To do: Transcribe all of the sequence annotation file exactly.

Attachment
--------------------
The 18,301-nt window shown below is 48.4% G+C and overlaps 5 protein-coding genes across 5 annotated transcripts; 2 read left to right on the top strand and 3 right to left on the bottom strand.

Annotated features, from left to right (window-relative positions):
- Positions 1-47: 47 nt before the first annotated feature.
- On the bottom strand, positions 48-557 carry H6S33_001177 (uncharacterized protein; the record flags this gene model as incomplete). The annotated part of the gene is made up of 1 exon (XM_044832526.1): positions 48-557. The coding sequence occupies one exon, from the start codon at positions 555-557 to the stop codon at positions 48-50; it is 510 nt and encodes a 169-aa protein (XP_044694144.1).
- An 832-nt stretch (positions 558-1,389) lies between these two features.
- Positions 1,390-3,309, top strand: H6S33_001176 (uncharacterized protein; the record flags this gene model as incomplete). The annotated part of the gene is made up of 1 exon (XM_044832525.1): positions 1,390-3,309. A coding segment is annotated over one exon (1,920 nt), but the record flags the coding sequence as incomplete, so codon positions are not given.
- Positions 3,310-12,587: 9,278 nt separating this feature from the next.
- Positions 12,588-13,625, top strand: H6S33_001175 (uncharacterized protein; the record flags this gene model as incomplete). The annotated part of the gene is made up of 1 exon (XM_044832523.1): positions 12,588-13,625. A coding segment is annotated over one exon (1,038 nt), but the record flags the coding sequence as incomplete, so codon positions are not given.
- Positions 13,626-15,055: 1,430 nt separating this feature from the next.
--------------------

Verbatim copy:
The 18,301-nt window shown below is 48.4% G+C and overlaps 5 protein-coding genes across 5 annotated transcripts; 2 read left to right on the top strand and 3 right to left on the bottom strand.

Annotated features, from left to right (window-relative positions):
- Positions 1-47: 47 nt before the first annotated feature.
- On the bottom strand, positions 48-557 carry H6S33_001177 (uncharacterized protein; the record flags this gene model as incomplete). The annotated part of the gene is made up of 1 exon (XM_044832526.1): positions 48-557. The coding sequence occupies one exon, from the start codon at positions 555-557 to the stop codon at positions 48-50; it is 510 nt and encodes a 169-aa protein (XP_044694144.1).
- An 832-nt stretch (positions 558-1,389) lies between these two features.
- Positions 1,390-3,309, top strand: H6S33_001176 (uncharacterized protein; the record flags this gene model as incomplete). The annotated part of the gene is made up of 1 exon (XM_044832525.1): positions 1,390-3,309. A coding segment is annotated over one exon (1,920 nt), but the record flags the coding sequence as incomplete, so codon positions are not given.
- Positions 3,310-12,587: 9,278 nt separating this feature from the next.
- Positions 12,588-13,625, top strand: H6S33_001175 (uncharacterized protein; the record flags this gene model as incomplete). The annotated part of the gene is made up of 1 exon (XM_044832523.1): positions 12,588-13,625. A coding segment is annotated over one exon (1,038 nt), but the record flags the coding sequence as incomplete, so codon positions are not given.
- Positions 13,626-15,055: 1,430 nt separating this feature from the next.